Do Freelancers Need Their Own Insurance?
Freelancers should look at buying insurance because they have limited financial security. While they are entitled to all profits they make, they also have responsibility for all costs. Freelancer insurance is there to protect against those unexpected events which could put a freelancer out of business.
No matter how careful and conscientious a freelancer may be, they can never predict a genuine mistake or accident. Without insurance, a freelancer who is injured and is unable to work is left with no backup. A freelancer without insurance could also be stuck with hefty legal bills they cannot afford or unforeseen compensation claims to meet. The good news is that because a freelancer is usually operating on a smaller scale, their risks are lower, and so freelance insurance is the cheapest on the market.
There is no legal obligation to take out any insurance, apart from employers’ liability insurance, if the freelancer takes on a worker who legally qualifies to be covered. If you’re wondering whether any additional help you hire has to be covered by employers’ liability insurance, insurance experts NimbleFins has a handy guide explaining who is exempt.
Some freelancers may be required to hold insurance by an industry body. For example, members of the Association of Plumbing and Heating Contractors Limited (APHC) and the Electrical Contractors’ Association (ECA) must hold public liability insurance with at least £2 million cover. Plumbers in the APCS must also hold employers’ liability insurance (unless exempt) and professional indemnity insurance.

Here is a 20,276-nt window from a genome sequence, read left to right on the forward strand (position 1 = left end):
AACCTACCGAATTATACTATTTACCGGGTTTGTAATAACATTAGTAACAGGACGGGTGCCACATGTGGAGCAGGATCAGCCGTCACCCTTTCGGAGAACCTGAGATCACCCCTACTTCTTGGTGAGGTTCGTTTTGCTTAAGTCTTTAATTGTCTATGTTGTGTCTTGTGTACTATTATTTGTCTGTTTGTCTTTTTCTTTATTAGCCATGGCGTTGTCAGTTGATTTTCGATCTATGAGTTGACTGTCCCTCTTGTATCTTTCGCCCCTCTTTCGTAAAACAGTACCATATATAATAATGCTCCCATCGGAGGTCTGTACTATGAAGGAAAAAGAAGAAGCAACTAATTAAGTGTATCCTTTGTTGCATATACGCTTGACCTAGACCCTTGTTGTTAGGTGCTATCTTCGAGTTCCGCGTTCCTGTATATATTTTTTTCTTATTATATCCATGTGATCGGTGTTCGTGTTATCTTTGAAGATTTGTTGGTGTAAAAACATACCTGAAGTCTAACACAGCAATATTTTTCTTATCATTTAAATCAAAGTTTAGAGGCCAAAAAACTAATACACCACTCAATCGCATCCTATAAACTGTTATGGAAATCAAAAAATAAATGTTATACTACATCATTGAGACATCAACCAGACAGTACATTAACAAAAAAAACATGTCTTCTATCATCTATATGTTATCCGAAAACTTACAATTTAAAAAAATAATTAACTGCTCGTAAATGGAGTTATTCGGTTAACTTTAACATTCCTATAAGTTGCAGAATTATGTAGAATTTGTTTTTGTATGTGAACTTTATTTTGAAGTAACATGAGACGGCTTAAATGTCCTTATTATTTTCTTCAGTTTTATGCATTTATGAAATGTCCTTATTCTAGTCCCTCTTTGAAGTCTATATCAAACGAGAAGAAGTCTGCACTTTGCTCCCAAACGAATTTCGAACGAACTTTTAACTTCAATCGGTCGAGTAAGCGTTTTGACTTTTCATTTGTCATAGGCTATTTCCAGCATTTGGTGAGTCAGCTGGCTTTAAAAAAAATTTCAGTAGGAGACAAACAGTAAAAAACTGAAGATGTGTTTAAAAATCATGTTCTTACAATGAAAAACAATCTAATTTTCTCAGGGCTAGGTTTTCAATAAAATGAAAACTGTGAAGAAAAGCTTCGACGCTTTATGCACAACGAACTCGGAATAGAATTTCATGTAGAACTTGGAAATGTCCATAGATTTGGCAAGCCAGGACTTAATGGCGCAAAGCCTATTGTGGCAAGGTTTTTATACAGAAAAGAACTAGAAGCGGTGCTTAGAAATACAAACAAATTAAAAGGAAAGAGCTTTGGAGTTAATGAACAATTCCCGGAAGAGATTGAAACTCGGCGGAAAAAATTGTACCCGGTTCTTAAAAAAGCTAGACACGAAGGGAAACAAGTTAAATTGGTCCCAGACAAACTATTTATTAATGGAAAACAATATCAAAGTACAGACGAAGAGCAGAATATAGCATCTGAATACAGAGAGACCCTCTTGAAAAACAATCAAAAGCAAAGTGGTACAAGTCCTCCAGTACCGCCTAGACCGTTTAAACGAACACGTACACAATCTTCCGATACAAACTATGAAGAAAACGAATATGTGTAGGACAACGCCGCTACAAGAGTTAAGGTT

If a freelancer is unsure of the requirements to be associated with their chosen trade body, they should check with the organisation.
What insurance do freelancers need?
The type of insurance a freelancer needs depends on the type of work they do. The music industry does have some bespoke freelance insurance packages available with some specialist providers. But freelance insurance largely is a combination of insurance policies that a business of any size in their field would be typically considered, as well as some policies that may seem more prudent for a freelancer.